If the Utah Legislature handed over its checkbook to Utah college students, the first check they would write would be for books, periodicals and subscriptions to electronic journals for institutional libraries.
Addressing the Joint Higher Education Appropriations Subcommittee, Damon Watkins, president of Associated Students of the University of Utah, said his own research has been hampered because many periodicals are outdated or never purchased because of funding cuts."If (students) had the power to appropriate funds as you do, the first place they would put those funds would be libraries," Watkins said.
The U.'s three libraries - the J. Willard Marriott Library, the Eccles Health Sciences Library and the S.J. Quinney Law Library - have requested $850,000 for the 1998-99 fiscal year. Legislative fiscal analysts have recommended $189,500.
Legislative fiscal analysts have recommended $500,000 in one-time money for libraries at the U., Utah State University, Weber State University and Utah Valley State College combined.
Legislative fiscal analysts praise the state's nine colleges and universities for sharing library resources but note "each institution will continue to have specific needs that need not be shared across the system."
Eccles Library Director Wayne Peay said the proposal "is less than a third of what it takes for us just to stay even."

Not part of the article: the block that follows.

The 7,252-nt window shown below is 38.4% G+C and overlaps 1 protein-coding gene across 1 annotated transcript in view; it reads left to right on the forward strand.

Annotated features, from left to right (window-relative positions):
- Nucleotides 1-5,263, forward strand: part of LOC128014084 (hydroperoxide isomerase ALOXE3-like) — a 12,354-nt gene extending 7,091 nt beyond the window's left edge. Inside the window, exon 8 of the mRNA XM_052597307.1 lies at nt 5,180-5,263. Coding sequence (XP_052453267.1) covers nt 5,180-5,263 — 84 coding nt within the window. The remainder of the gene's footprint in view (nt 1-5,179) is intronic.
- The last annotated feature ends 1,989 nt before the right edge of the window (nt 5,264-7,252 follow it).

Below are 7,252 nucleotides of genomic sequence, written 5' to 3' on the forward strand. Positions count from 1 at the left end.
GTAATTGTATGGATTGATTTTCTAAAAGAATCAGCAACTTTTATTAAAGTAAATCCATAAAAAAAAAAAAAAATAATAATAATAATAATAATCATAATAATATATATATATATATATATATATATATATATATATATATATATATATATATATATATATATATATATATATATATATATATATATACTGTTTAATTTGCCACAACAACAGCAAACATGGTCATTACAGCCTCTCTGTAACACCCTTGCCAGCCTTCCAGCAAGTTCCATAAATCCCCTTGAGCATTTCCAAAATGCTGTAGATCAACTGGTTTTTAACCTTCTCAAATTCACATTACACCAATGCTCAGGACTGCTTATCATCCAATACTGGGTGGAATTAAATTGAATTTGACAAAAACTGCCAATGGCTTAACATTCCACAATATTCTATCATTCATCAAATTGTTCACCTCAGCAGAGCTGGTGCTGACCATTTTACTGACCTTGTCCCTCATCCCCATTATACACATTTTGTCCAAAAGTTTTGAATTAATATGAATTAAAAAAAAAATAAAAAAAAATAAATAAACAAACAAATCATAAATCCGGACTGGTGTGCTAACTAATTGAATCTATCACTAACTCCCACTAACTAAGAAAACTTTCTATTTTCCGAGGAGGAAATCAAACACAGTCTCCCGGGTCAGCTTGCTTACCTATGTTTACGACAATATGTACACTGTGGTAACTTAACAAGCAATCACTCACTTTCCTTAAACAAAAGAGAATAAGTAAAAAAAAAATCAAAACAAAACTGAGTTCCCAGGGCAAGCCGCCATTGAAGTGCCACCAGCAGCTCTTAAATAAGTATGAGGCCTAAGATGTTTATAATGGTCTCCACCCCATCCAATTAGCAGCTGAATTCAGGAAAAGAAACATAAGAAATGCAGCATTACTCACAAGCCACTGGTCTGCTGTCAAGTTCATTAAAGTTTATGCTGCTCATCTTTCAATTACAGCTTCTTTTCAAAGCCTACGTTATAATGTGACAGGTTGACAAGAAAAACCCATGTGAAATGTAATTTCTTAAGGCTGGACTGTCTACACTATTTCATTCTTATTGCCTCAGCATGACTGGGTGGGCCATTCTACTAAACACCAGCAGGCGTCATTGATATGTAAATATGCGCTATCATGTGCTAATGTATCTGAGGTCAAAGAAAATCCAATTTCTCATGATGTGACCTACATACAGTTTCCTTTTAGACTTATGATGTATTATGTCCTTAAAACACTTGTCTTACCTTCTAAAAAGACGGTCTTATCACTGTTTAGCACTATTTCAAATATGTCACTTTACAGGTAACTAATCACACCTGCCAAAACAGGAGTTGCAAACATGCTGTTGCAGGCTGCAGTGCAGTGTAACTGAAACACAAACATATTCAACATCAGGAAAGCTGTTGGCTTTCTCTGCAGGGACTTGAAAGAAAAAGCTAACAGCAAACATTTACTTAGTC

In 1996, for instance, libraries received no new money and canceled hundreds of journals. Last year, the U.'s libraries received enough funding to avoid periodical cancellations. The libraries subscribe to 13,000 journals. Since 1991, 2,500 subscriptions have been canceled.
Library directors say the decision to cancel journal subscriptions has lasting consequences since publishers do not warehouse large numbers of issues. "If you don't get it the year it comes out, you can't find it," said Sarah Michalak, Marriott Library director. "It's a permanent gap in the collection."
Librarians say they raid book budgets when periodical budgets run dry.
"It's crucial and essential to supply our graduates with up-to-date subscriptions. We don't want to be sending doctors and nurses out there with information that's out of date," Peay said.
Michalak added: "What kind of education are people getting if we can't provide access to state-of-the-art information?"
Of the 2 million people who use the U.'s libraries each year, about 20 percent are nonstudent visitors.